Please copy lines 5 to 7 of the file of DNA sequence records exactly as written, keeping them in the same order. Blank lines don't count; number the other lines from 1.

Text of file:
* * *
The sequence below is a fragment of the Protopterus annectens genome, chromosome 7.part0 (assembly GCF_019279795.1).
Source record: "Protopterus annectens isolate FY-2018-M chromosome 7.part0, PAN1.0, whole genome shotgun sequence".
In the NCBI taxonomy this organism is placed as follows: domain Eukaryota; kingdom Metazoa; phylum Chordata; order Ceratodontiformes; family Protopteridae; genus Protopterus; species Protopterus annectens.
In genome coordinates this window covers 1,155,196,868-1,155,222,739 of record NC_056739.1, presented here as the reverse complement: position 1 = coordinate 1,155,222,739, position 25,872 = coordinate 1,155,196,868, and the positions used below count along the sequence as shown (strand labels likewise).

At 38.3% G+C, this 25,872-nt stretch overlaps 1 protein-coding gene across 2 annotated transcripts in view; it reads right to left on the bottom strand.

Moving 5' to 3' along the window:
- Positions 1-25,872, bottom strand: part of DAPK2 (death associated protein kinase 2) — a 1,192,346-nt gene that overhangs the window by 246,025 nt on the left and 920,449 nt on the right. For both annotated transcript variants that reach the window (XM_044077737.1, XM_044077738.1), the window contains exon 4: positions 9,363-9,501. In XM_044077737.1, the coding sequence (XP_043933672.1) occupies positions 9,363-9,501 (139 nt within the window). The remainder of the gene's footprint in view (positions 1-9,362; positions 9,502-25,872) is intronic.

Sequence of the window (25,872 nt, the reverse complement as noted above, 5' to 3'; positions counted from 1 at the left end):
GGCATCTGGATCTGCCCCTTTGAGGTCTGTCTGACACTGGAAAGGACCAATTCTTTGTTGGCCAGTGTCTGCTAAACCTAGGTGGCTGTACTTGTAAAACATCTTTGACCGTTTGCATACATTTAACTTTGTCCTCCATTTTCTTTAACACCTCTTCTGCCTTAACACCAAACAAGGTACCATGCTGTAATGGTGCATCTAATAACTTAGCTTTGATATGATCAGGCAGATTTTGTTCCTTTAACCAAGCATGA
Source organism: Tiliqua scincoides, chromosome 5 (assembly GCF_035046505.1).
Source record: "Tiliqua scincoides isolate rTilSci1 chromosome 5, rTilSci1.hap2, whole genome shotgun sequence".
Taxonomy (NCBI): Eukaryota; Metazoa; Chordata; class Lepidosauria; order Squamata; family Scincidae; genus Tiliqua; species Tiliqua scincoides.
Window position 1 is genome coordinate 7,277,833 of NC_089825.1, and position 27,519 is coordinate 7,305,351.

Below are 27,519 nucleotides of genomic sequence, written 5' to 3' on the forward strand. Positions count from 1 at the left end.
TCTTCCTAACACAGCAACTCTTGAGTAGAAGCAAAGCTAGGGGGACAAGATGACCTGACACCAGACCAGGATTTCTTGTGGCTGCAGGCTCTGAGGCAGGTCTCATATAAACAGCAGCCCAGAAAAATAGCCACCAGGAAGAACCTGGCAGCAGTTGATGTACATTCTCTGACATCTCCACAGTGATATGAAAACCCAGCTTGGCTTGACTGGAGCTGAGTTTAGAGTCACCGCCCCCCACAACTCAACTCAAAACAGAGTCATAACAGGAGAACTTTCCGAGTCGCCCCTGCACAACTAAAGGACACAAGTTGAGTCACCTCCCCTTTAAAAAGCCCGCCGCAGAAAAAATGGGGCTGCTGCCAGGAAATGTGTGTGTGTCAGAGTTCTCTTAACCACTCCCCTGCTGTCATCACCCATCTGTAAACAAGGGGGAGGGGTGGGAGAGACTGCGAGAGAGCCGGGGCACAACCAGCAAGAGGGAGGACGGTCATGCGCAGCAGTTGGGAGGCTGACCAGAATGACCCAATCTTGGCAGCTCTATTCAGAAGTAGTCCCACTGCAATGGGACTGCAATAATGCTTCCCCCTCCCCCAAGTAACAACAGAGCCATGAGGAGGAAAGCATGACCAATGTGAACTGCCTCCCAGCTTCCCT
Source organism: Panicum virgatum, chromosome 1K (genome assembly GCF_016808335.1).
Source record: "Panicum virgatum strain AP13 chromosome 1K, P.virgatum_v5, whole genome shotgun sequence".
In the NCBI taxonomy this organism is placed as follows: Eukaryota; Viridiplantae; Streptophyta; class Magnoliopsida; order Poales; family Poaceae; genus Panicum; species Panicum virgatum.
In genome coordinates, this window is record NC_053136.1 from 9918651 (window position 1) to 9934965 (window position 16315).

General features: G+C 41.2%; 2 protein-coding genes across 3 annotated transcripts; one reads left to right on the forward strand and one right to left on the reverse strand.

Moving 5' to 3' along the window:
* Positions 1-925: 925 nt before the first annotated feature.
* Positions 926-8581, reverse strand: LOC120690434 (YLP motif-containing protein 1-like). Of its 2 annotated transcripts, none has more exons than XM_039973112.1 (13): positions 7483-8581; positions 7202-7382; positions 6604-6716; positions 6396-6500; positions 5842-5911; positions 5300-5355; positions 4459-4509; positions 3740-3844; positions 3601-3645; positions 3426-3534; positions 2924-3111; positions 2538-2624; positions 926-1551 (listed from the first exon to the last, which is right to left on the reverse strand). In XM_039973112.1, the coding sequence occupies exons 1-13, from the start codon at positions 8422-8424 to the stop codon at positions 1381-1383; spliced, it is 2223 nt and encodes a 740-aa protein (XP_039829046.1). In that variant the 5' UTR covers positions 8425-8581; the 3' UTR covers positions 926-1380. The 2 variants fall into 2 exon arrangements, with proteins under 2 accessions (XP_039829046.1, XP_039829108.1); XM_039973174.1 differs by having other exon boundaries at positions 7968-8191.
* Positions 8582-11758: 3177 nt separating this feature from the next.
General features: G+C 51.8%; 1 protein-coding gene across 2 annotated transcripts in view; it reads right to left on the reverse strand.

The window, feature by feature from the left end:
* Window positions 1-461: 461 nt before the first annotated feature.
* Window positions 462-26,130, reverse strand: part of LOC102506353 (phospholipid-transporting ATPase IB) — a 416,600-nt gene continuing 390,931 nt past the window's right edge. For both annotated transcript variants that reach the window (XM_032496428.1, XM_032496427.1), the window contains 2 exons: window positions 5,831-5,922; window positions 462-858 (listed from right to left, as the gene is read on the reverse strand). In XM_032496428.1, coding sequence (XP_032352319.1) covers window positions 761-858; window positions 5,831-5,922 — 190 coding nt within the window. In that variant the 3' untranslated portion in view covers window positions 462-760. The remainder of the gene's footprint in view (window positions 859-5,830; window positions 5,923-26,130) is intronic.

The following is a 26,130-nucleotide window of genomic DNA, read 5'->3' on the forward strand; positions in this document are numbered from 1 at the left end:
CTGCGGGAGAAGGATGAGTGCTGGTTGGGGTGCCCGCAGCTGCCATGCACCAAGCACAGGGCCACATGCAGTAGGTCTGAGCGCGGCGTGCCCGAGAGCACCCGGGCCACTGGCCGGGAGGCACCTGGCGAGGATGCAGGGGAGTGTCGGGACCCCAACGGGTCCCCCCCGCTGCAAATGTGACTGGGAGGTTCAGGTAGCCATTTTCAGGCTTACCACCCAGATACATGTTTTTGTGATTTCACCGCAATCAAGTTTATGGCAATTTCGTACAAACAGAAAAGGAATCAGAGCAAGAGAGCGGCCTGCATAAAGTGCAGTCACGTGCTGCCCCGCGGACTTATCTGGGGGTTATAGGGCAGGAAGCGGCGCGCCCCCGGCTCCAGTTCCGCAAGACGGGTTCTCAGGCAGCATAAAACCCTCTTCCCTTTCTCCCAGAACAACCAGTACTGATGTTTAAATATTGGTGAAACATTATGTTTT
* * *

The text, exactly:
At 38.3% G+C, this 25,872-nt stretch overlaps 1 protein-coding gene across 2 annotated transcripts in view; it reads right to left on the bottom strand.

Moving 5' to 3' along the window:
- Positions 1-25,872, bottom strand: part of DAPK2 (death associated protein kinase 2) — a 1,192,346-nt gene that overhangs the window by 246,025 nt on the left and 920,449 nt on the right. For both annotated transcript variants that reach the window (XM_044077737.1, XM_044077738.1), the window contains exon 4: positions 9,363-9,501. In XM_044077737.1, the coding sequence (XP_043933672.1) occupies positions 9,363-9,501 (139 nt within the window). The remainder of the gene's footprint in view (positions 1-9,362; positions 9,502-25,872) is intronic.